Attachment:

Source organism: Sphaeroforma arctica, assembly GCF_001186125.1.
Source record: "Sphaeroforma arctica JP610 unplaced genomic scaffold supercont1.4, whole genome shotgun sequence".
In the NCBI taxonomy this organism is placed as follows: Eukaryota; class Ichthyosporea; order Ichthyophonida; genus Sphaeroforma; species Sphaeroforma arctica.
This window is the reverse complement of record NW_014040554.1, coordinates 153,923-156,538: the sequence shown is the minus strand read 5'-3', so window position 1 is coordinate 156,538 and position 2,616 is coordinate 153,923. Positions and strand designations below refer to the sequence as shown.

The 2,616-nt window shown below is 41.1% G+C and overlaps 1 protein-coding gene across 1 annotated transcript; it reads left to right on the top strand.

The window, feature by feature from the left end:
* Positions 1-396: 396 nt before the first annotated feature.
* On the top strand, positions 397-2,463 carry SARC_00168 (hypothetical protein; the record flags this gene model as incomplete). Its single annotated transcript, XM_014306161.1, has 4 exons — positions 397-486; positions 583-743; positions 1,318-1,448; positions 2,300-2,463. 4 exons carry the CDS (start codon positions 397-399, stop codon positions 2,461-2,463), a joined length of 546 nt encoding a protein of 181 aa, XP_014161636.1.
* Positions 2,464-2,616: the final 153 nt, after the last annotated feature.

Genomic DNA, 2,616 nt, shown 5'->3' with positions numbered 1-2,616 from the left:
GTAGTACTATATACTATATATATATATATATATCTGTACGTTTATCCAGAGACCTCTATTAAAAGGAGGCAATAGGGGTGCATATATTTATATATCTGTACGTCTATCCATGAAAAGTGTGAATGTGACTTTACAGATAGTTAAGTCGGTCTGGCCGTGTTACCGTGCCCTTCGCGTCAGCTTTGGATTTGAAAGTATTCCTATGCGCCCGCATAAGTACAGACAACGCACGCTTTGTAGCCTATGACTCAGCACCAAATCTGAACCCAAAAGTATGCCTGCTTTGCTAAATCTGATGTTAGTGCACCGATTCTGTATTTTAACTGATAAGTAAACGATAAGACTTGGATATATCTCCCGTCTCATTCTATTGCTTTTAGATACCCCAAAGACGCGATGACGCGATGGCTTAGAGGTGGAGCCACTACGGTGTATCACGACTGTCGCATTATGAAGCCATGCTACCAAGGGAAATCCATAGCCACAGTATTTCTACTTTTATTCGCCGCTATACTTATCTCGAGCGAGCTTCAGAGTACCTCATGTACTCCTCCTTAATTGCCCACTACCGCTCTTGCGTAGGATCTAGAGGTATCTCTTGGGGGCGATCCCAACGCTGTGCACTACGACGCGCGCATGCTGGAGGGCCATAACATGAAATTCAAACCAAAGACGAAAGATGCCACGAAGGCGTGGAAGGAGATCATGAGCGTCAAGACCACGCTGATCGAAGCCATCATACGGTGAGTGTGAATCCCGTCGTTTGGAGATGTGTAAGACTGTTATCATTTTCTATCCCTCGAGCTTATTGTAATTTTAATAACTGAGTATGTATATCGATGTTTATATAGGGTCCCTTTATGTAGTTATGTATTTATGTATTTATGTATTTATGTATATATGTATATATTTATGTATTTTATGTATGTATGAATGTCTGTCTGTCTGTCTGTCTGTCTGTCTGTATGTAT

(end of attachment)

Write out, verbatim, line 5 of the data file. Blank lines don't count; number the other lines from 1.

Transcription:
The 2,616-nt window shown below is 41.1% G+C and overlaps 1 protein-coding gene across 1 annotated transcript; it reads left to right on the top strand.